#1 Jobs President Biden: “We’re going to be talking about the recovery package, but we saw the jobs report that only 6,000 private sector jobs have been created. And at that rate, it’s going to take 10 years before we get to full employment.” US employment data released today showed a small increase in the nonfarm payrolls of 49k and the jobless rate fell to 6.3%. Some analysts were predicting strong NFP of between 100-250k and most thought the rate would stay at 6.7%. Two aspects of this data. First, the rate fell because there were 400k people who left the workforce, meaning this drop is meaningless. Second, the 49k reflects lackluster growth due to the pandemic. As the BLS states, “In January, notable job gains in professional and business services and in both public and private education were offset by losses in leisure and hospitality, in retail trade, in health care, and in transportation and warehousing.”
My takeaway: get the vaccinations done and things will improve significantly, quickly. Prior to the outbreak, we had 3.5% unemployment and 5.7 million people unemployed. Now, it’s 6.3% and 10 million. Since we’re doing comparisons, here are a few comparing January 2021 employment to February 2020 employment: Retail trade -383,000, Health care -542,000, Transportation -105,000, Manufacturing -582,000, Construction -256,000. As you can see by the quote above, this data will be utilized to justify (CEA Bernstein and Bousey) President Biden’s $1.9 trillion stimulus plan. BTW, I think Biden is quoting CBO’s last, incorrect assessment of the return to trend growth in GDP and jobs.
#2 Stimulus: Yes, the stimulus plan has moved forward in the Senate after Vice President Kamala Harris cast her first tiebreaking vote as no Republicans supported the budget resolution. The House passed a similar, but different resolution on Wednesday and will vote again on the Senate’s resolution. After that vote, then we get to the budget resolution process, which can again move forward without any Republicans voting to support it.
Here are the major provisions:
- $1,400 direct payments
- $400 per week jobless benefit through September 2021
- $350 billion in state, local and tribal government relief
- $160 billion for vaccination program, virus testing and PPE gear.
- $170 billion for K-12 schools and higher education institutions
- A $30 billion rent and utility assistance fund
No increase in the minimum wage.
The question is this: will this bill help those the most in need without wasting a massive amount of (eventually) taxpayer money? Like the previous 3 stimulus bills, there will be mistakes made and money not directed to those who need it most. Yet almost every economist/analyst is predicting rapid growth for the US economy and rapid job creation for 2021 should we get COVID under control. There’s a balance that needs to be struck. Yet, $1.9 trillion tells you how that seesaw is working.
We’ve heard from Tsy Sec. Yellen and others on the risk of doing too little. What’s the risk of doing too much? Red hot economy, long end of yield curve going up, financial instability, rapidly rising home prices, inflation and a lower US dollar. Oh, yeah, and a massive, massive increase in the federal debt. See, no downside whatsoever from going big or going home. The goal should be to help those most negatively impacted by the virus. Let’s do that. Hey, but don’t believe me about this, even Larry Summers thinks there’s a problem.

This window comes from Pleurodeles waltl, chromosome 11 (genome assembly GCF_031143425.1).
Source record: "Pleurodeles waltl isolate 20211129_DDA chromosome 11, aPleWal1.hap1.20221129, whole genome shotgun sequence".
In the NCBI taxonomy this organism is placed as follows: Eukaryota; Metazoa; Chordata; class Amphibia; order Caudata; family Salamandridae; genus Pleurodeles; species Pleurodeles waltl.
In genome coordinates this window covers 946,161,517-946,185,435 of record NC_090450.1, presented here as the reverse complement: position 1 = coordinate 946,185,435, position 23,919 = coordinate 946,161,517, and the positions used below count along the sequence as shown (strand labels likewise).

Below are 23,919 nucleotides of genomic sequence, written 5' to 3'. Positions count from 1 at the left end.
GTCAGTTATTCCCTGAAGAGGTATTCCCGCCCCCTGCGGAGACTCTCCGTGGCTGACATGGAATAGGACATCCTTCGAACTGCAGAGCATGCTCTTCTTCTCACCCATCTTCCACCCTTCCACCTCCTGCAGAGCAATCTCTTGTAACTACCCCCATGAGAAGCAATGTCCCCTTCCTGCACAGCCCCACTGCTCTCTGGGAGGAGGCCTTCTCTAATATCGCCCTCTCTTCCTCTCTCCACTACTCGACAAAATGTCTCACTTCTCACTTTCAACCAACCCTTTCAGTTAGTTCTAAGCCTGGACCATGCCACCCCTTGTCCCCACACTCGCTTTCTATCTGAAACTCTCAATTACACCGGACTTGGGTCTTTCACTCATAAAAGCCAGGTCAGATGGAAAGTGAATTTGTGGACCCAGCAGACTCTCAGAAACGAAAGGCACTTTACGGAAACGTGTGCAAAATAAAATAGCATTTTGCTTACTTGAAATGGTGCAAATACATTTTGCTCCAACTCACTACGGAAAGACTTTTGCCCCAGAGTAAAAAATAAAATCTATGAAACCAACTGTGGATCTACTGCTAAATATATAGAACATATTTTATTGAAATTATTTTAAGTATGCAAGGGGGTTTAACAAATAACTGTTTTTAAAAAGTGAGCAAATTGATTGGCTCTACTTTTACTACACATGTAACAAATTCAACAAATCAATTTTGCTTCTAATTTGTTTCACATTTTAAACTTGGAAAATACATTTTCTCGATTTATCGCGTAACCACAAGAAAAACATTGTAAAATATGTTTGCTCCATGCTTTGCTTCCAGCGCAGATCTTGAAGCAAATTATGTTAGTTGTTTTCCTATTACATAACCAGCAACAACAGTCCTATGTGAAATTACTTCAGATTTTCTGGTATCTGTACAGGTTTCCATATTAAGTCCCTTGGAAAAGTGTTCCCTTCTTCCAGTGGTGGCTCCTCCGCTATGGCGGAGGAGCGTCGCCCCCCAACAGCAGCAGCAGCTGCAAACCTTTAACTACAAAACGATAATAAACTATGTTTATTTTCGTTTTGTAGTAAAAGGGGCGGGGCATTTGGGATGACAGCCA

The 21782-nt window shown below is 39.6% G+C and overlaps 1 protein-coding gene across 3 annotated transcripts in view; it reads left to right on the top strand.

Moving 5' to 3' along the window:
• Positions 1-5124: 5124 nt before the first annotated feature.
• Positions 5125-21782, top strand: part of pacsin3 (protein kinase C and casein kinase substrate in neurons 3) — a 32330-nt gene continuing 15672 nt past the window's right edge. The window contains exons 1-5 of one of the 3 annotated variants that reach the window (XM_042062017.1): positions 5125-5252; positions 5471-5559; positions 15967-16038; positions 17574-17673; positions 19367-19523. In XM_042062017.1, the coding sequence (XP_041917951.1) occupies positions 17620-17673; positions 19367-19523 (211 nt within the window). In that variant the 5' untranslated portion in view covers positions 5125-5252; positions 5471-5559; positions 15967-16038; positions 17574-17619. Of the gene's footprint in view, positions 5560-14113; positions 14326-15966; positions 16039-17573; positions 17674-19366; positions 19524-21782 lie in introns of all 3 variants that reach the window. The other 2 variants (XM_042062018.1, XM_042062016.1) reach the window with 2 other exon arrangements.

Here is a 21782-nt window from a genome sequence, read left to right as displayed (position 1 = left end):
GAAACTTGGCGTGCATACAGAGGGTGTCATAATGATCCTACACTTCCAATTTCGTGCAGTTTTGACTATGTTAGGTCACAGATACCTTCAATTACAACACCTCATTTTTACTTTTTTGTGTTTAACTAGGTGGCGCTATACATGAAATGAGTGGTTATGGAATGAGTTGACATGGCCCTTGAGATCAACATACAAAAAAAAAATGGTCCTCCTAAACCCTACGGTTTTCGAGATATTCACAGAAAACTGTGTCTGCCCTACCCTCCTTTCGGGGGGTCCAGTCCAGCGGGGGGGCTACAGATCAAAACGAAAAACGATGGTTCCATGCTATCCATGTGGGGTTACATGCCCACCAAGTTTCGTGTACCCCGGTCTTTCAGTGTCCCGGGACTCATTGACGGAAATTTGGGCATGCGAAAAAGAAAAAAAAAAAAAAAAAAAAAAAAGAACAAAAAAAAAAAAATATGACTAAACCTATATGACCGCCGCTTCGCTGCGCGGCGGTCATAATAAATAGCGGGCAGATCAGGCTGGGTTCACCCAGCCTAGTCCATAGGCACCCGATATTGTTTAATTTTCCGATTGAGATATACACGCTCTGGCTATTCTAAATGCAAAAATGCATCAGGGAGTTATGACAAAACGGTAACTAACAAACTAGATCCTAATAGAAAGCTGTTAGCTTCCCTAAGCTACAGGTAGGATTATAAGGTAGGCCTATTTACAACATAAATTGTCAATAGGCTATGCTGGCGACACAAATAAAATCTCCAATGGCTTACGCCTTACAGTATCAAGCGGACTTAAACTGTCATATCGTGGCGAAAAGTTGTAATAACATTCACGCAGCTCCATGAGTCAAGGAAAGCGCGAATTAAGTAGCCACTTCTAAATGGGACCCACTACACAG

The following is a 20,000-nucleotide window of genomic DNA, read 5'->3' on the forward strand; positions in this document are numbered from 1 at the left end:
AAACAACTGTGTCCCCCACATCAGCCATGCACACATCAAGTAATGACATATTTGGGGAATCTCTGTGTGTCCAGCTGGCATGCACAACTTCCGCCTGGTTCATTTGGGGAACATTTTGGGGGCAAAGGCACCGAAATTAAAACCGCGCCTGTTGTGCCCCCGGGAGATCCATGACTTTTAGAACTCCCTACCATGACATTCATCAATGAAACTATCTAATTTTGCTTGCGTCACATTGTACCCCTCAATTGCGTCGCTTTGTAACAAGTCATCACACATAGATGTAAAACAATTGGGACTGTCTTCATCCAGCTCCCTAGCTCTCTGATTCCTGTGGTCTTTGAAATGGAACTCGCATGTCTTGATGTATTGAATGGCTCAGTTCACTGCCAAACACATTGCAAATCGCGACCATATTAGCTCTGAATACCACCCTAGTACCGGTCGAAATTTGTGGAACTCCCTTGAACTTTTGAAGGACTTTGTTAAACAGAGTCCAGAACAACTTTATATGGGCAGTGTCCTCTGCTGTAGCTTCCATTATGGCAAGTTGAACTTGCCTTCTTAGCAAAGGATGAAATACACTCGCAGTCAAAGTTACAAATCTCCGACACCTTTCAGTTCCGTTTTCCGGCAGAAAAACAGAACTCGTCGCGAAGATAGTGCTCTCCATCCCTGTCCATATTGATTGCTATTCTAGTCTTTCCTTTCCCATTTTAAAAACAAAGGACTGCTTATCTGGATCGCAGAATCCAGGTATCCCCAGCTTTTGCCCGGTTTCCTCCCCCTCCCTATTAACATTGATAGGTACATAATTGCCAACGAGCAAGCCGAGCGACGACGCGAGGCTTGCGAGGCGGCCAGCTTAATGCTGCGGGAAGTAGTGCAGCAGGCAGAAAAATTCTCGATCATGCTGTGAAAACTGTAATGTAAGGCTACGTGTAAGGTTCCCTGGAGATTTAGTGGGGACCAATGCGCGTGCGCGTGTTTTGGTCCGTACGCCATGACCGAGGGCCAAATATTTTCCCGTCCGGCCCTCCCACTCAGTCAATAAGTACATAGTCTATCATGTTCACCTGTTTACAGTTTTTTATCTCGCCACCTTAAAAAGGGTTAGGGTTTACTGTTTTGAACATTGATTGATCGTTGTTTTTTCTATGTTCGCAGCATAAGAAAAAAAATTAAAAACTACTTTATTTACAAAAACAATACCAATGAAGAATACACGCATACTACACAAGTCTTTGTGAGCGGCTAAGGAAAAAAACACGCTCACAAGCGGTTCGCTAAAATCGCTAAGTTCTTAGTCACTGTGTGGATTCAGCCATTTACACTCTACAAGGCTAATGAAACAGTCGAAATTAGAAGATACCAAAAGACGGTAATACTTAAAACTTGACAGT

#3 Trump Impeachment Trial *Reminder, impeachment and trial of a president is a political act. It is not in a civil or criminal court and therefore doesn’t operate like one.* The trial of former President Trump begins on February 9th with Sen. Patrick Leahy presiding over the trial and the Senate as the jury. Chief Justice Roberts will not be there because Trump is no longer president and Roberts is not constitutionally needed. After two of his legal team left, the Trump defense team apparently has zeroed in on their best line of defense: no defense at all. They will not argue about whether Trump encouraged or incited violence during his speech outside the White House on January 4th. They will simply argue that the Senate lacks jurisdiction trying an ex-president of “high crimes and misdemeanors” and is unconstitutional. While they may cite Trump’s First Amendment right, they will do their best to stay away from this and to stay away from the election result. This is the strongest approach to the defense and should ensure Trump is not convicted. If the team deviates, legal scholars warn they risk losing. But they will likely risk something more, the ability of Republicans to appeal to voters.
Democrats will pursue a very different strategy attempting to show Trump not only called the crowd to come to DC, but also incited them to violence. According to Time, “House impeachment managers argue that legal definitions of incitement or limitations to the First Amendment are irrelevant because an impeachment is a political proceeding, not a legal one. “The First Amendment does not apply at all to an impeachment proceeding,” their filing says.” One can expect these managers to use testimony from those in the mob who have been arrested and provided statements saying they were told by Trump to go to Congress and act to prevent the certification of the election. They will likely show video of Trump’s speech, his supporters marching afterwards and the violence that occurred. It will be powerful, but it will not likely be enough to get 17 Republicans to join Democrats for a conviction. But it will continue to mold a negative public opinion of Trump and Republicans. And that’s the greatest damage they can do at this point.